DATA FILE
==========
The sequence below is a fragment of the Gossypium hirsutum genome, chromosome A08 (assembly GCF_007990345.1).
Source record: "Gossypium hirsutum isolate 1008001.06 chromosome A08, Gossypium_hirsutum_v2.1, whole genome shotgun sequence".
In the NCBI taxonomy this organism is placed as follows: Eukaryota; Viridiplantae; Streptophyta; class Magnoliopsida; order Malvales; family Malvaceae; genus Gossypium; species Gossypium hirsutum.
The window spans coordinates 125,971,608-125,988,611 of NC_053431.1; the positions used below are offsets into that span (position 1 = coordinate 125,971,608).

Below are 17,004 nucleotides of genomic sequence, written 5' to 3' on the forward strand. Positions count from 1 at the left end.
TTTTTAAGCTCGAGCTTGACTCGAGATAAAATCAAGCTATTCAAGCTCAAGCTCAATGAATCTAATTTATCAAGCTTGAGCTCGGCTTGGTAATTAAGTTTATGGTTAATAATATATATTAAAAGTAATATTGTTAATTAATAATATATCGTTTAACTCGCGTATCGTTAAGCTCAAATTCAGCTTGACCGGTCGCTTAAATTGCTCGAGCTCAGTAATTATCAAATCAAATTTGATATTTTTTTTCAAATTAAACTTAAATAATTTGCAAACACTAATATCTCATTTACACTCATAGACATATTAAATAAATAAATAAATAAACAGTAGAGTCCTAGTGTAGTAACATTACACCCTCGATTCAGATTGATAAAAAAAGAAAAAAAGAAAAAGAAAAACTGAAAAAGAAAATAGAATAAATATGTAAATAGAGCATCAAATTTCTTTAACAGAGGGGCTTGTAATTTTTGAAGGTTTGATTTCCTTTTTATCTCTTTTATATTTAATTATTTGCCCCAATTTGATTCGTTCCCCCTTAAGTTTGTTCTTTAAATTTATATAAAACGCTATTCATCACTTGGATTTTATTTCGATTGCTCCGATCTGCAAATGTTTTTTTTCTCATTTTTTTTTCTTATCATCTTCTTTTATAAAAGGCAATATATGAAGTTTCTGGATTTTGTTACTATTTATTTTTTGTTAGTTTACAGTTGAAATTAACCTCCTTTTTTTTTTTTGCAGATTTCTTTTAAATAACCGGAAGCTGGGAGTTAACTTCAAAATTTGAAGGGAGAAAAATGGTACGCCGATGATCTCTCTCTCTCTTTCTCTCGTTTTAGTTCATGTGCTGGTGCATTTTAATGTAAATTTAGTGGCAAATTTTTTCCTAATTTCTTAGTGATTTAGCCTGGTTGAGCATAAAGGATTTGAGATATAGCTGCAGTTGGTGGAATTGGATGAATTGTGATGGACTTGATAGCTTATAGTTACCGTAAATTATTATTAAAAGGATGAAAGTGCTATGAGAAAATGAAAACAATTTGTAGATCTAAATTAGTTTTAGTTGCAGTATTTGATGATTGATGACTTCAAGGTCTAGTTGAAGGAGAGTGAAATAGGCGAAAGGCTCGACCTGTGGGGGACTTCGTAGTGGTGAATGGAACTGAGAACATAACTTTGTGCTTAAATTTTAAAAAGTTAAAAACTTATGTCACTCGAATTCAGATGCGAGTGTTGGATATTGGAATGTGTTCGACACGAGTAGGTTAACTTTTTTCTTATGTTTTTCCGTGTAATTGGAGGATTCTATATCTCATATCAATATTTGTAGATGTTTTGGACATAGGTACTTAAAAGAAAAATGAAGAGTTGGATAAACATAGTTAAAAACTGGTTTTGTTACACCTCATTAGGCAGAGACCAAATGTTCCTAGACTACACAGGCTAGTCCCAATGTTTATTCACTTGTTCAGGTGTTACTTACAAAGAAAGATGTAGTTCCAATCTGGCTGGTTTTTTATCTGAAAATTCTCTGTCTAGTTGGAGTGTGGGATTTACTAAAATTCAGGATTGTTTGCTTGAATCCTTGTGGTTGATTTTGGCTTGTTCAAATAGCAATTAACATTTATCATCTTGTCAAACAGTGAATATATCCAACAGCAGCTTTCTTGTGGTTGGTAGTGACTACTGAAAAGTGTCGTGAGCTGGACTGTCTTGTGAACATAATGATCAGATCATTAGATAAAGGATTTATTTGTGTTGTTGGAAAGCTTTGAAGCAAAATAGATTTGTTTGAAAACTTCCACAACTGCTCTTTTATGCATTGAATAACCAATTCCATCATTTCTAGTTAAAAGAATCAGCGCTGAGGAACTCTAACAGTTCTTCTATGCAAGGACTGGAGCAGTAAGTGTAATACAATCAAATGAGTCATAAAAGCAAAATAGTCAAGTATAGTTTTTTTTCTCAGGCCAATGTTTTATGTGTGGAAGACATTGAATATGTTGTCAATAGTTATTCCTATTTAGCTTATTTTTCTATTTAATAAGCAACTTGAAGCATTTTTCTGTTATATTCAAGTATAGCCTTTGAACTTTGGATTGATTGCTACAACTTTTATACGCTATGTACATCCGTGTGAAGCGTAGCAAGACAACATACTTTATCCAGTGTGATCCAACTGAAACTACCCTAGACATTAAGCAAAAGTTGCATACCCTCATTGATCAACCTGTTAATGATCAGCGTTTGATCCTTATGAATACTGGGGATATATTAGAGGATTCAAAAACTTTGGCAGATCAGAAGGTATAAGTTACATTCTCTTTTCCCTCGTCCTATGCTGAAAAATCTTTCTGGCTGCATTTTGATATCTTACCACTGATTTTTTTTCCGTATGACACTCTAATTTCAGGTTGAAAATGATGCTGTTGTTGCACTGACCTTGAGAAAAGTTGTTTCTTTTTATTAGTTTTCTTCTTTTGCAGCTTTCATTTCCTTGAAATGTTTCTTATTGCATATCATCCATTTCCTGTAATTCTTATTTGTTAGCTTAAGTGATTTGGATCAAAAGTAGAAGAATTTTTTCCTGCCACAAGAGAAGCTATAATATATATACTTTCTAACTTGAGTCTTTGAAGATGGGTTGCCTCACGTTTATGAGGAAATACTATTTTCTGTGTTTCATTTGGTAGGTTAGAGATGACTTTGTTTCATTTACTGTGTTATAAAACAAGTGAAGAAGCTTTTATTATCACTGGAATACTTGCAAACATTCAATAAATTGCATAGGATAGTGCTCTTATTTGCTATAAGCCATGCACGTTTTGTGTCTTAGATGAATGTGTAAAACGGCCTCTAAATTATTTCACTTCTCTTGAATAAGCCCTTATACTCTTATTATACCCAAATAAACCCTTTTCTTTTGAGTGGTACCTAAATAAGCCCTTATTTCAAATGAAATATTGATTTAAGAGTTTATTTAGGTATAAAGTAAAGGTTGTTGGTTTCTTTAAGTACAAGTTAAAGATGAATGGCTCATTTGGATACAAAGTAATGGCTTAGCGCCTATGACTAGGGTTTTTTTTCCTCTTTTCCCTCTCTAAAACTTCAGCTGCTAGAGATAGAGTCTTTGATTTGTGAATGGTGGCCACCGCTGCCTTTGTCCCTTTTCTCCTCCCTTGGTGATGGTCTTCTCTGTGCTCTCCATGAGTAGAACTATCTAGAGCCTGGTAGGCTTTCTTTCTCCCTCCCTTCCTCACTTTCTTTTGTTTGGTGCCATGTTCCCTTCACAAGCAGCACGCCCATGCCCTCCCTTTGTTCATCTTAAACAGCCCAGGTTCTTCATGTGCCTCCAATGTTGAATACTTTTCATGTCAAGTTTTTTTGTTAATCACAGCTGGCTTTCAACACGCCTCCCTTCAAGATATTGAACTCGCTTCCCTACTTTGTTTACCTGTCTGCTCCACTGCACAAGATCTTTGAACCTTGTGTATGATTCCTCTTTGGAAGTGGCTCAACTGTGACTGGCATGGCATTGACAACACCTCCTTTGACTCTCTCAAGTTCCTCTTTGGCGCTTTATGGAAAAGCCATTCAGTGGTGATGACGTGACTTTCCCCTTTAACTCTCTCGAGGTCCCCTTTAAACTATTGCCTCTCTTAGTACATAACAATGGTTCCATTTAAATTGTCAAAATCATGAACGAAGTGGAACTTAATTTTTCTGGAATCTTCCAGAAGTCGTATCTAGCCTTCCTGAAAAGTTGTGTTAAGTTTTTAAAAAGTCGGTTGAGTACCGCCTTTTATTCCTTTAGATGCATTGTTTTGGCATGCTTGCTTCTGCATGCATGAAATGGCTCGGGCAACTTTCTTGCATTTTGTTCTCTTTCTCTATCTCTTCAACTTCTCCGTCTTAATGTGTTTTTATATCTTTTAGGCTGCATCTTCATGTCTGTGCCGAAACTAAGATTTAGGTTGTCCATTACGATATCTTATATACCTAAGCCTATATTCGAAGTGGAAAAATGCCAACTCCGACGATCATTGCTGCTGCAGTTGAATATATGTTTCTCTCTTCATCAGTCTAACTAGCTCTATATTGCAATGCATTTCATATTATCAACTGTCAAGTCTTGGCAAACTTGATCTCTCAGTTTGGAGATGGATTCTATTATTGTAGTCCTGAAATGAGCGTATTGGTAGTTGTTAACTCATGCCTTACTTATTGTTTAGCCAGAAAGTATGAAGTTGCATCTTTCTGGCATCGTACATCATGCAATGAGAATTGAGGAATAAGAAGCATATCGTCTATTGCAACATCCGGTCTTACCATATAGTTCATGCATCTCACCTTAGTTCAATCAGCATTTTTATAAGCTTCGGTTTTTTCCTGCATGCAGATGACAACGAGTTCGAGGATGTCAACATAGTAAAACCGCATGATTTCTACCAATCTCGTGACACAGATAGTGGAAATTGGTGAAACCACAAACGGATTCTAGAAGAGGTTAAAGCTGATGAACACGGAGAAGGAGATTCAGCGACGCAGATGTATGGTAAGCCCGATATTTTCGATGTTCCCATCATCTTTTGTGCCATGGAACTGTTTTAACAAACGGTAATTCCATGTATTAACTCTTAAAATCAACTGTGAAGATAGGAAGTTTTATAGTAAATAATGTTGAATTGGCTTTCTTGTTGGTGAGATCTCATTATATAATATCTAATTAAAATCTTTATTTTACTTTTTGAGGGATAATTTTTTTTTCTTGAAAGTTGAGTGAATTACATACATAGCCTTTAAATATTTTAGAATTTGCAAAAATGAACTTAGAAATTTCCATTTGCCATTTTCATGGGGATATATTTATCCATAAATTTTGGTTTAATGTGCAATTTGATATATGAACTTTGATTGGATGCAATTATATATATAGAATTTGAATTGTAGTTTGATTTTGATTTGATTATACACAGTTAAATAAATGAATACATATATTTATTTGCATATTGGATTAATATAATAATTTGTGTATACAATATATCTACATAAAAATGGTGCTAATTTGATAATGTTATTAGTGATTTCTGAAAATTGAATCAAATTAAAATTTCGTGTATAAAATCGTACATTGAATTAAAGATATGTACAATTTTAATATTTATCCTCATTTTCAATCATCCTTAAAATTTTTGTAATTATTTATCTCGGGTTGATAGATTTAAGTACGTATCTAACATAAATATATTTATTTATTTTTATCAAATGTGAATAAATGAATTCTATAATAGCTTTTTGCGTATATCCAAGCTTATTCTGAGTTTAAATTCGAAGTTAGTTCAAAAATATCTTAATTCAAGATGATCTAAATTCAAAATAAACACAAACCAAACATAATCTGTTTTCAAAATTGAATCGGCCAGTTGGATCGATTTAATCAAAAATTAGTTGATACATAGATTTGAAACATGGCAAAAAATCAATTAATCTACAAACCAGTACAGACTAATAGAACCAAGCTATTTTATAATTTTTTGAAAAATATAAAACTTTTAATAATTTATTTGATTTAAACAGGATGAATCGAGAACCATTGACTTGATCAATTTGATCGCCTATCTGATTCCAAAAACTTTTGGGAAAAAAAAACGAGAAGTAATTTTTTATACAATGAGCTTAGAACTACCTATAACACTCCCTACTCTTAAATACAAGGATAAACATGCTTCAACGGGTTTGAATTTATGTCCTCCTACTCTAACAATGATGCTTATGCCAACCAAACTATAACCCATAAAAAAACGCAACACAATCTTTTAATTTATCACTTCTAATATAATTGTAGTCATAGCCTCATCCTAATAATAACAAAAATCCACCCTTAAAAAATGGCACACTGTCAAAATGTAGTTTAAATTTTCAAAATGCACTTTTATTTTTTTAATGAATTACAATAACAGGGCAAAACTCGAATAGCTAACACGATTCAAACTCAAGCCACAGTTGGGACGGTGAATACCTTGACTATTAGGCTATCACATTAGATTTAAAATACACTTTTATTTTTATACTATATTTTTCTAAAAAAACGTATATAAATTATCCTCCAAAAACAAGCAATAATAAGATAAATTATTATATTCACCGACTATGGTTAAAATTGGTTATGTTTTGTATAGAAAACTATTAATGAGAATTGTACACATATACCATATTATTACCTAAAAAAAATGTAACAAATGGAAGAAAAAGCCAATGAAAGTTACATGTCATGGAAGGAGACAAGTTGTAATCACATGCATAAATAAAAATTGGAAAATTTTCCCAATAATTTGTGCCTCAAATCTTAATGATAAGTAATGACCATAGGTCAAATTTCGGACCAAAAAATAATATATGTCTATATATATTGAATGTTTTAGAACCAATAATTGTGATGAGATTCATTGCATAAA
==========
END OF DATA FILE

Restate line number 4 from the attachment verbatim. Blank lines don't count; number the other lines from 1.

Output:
The window spans coordinates 125,971,608-125,988,611 of NC_053431.1; the positions used below are offsets into that span (position 1 = coordinate 125,971,608).